Blame Congress for high health-care costs

IN AMERICA nearly one in every five dollars spent is on health care, a larger share than in any other country. Many of the culprits are well-known. Americans have more procedures, pay more for them, and face exorbitant administrative costs. One driver of rising costs has often been overlooked, however: politicians.

So Zack Cooper of Yale University and three other researchers argue in a paper to be published on September 4th. They studied reforms passed in 2003 that allowed over-65s to obtain prescription drugs through Medicare for the first time—the biggest expansion in the scheme’s history, costing some $400bn over the next decade. The legislation had a rough ride. President George W. Bush wanted to sign a law before running for re-election in 2004, but many Republican congressmen opposed it. In the end enough self-styled fiscal conservatives changed their minds, and the House of Representatives approved the bill by 220 votes to 215.

Mr Cooper and his colleagues studied the necessary arm-twisting and its effects. To do so, they looked at the use of an obscure rule. Section 508 allows the federal government to waive the standard amount hospitals are paid by Medicare, which normally follows a tariff designed by technocrats. Typically, the waiver is used to pay hospitals more in places where labour is expensive. It seems to be handy for persuading wavering politicians, too.

Hospitals in districts where a Republican congressman supported the Medicare Modernisation Act were five times more likely to receive a waiver than those in ones where a Republican lawmaker voted against. Those hospitals spent 25% more than they otherwise would have in the seven years after the law, according to the researchers. Between 2005 and 2010 the 29 hospitals that received the most lucrative waivers spent an average of $1.25bn more than if they had not received one.

Some of the windfall went on equipment and staff. The average hospital to benefit from a waiver increased its number of nurses by 16% per year from 2006 to 2010. But the splurge seems not to have improved care. No changes were registered as a result in the mortality rate for patients admitted to hospitals with a heart attack, or in the time taken to discharge those who survive one—two standard measures of quality.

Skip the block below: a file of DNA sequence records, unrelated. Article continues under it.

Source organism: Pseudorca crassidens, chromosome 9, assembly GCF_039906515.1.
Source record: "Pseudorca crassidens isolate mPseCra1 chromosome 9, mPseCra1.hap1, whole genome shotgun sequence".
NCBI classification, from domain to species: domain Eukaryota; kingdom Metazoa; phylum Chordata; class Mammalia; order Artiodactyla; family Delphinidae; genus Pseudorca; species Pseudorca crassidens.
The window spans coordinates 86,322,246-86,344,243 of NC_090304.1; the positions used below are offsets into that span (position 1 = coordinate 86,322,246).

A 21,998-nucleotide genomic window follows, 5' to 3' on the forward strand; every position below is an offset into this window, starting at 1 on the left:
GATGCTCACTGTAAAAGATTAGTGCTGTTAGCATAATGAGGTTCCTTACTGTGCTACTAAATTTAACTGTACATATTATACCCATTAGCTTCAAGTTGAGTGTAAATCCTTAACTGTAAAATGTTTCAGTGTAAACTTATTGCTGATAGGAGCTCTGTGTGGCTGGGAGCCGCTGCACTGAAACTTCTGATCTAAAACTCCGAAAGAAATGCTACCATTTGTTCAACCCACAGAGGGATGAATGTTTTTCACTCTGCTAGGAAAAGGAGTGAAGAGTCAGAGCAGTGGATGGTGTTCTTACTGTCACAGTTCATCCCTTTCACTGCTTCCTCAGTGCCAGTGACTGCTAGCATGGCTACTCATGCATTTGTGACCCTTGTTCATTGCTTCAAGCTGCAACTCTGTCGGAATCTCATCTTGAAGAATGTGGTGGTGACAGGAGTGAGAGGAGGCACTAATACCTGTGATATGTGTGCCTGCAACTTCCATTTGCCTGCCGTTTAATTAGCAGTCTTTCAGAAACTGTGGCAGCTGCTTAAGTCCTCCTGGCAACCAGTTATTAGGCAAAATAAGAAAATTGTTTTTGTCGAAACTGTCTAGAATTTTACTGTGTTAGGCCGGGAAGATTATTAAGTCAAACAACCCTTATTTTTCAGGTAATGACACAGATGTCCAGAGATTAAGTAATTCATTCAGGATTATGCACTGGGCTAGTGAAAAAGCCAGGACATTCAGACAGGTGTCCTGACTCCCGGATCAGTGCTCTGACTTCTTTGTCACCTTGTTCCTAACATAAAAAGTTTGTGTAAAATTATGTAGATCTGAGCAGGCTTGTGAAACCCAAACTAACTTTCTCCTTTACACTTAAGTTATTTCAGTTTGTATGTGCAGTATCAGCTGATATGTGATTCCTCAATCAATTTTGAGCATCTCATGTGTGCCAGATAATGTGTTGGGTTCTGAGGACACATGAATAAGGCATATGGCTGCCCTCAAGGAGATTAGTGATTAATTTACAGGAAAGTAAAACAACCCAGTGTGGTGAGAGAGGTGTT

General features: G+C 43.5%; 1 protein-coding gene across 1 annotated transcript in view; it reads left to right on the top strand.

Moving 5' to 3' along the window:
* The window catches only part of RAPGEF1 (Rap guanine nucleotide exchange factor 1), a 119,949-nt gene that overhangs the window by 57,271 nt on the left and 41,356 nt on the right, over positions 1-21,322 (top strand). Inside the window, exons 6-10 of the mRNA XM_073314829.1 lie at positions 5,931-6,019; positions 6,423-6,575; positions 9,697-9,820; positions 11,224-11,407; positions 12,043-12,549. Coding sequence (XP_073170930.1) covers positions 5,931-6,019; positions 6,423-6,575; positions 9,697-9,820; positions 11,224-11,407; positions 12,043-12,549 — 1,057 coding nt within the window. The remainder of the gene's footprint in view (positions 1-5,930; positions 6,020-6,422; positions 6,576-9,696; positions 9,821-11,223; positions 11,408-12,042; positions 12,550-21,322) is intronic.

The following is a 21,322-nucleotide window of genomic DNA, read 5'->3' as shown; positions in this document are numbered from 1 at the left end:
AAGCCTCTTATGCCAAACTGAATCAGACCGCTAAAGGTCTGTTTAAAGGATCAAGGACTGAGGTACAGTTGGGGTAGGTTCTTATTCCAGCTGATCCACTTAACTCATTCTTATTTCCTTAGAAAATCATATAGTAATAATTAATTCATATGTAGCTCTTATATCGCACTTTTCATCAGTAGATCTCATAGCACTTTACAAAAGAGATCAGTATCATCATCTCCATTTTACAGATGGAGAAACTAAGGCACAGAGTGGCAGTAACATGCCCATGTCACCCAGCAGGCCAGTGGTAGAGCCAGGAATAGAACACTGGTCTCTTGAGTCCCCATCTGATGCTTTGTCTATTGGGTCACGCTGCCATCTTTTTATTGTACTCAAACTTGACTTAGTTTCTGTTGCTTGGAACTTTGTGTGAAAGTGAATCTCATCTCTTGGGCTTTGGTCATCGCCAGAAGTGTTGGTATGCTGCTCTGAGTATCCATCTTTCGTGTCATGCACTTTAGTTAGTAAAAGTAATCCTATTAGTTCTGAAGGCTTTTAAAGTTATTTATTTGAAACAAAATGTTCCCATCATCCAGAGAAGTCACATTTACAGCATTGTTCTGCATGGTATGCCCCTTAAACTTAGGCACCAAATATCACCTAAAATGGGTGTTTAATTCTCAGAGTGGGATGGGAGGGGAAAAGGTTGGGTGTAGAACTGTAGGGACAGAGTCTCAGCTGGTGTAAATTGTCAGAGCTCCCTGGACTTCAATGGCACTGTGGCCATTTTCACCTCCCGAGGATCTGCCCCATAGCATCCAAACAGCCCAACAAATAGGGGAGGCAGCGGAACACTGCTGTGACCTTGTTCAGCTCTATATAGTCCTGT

Chief executives fared well, though. The average bump in bosses’ pay in the sample of hospitals benefiting most from the waiver was 81% over the same period, equating to a pay rise of about $428,000 per year above that received by bosses of similar hospitals with no waiver. Politicians benefited indirectly. Legislators with hospitals granted waivers in their district saw a 22% overall increase in campaign contributions after the act. Donations from individuals in the health industry in their state increased by 65%.

Section 508 is just one example of how deals to pass legislation raise costs. By some measures, no industry spends more on lobbying Congress than health-care providers. The Affordable Care Act, better known as Obamacare, was replete with sweetheart deals. For that reason, it is perhaps fortunate that Republican lawmakers were too divided to write and pass a health-care law of their own.

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